We asked some people to share about their experiences with religious divestment issues with Schools in Ireland. You can read them below.
Making a human rights decision I am a mother of four and a Primary School Teacher teaching in a Catholic Primary School setting. I have been open to my family, friends and colleagues in my beliefs and practices since I was a young adult. I was brought up as a practising Catholic and like so many of my generation am no longer. I feel very strongly that the ways of the church are not how I want to live my life. I am now raising my children as non-religious. However, making this decision has led to a series of very difficult […]Read More
I trained as a teacher 14 years ago in the UK. I chose to train in the UK for the chance to live abroad and I’m so glad I did; my training was inspiring and challenging. I worked there for five years, employed both full-time and as a substitute teacher in religious and non-religious schools across Bristol. I returned in 2013 and soon after got a job in an Educate Together in Dublin city centre. I spent six years there and I loved its ethos and core values, its celebration of children, play, music and different cultures and faiths. For the […]Read More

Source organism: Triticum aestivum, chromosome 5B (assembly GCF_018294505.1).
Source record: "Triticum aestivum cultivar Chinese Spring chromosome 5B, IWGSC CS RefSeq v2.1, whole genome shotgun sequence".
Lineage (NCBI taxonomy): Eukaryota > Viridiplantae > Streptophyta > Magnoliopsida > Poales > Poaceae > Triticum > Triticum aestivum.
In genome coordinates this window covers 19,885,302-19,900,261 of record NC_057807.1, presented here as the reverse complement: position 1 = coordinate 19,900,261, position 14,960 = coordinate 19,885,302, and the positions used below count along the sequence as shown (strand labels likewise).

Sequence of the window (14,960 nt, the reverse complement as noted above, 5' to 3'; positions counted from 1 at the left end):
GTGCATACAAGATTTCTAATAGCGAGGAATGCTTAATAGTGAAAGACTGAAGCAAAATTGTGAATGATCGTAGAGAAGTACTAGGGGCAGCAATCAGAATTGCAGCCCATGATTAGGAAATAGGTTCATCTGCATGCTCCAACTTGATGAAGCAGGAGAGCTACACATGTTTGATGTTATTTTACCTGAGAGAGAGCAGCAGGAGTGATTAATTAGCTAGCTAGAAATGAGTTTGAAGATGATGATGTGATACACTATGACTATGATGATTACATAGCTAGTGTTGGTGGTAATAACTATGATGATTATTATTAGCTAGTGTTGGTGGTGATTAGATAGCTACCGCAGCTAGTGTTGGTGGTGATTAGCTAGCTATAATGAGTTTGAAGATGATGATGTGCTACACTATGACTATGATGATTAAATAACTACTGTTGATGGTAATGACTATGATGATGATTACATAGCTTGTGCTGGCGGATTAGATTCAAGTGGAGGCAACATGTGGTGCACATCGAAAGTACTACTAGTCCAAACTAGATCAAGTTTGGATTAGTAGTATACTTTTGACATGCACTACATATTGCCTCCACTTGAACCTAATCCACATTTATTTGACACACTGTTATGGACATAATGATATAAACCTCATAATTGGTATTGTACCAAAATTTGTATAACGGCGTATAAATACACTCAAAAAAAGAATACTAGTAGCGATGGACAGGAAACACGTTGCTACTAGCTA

My family have experienced a protracted and obfuscated journey while opting out at school. The only option for mainstream schooling was the local national school which is under religious ethos. My eldest child found the shift to a religious environment jarring, particularly the concepts of hell and sin which had been previously unknown to him. Being deemed different can be hard at any age but particularly so in childhood. Every day I have a genuine fear that my children will come home having been made to “feel” different because of religion, where I will have to help them understand that they […]Read More
Chris, a parent, shared her experience on the divestment programme in Raheny and the misinformation she encountered. Chris received the Facilitator’s Preliminary Report to the School Patron by Don Mahon, and among other information, it stated that a multi-denominational school is located only 1.5 miles away, and that that school was not fully subscribed. This information was incorrect, so Chris challenged it in writing. She inquired directly by contacting the admissions office for both North Bay Educate Together and Killester-Raheny-Clontarf Educate together, the only multi-denominational primary school options in the Killester-Raheny-Clontarf School Planning Area (KCRSPA). She was told that there was […]Read More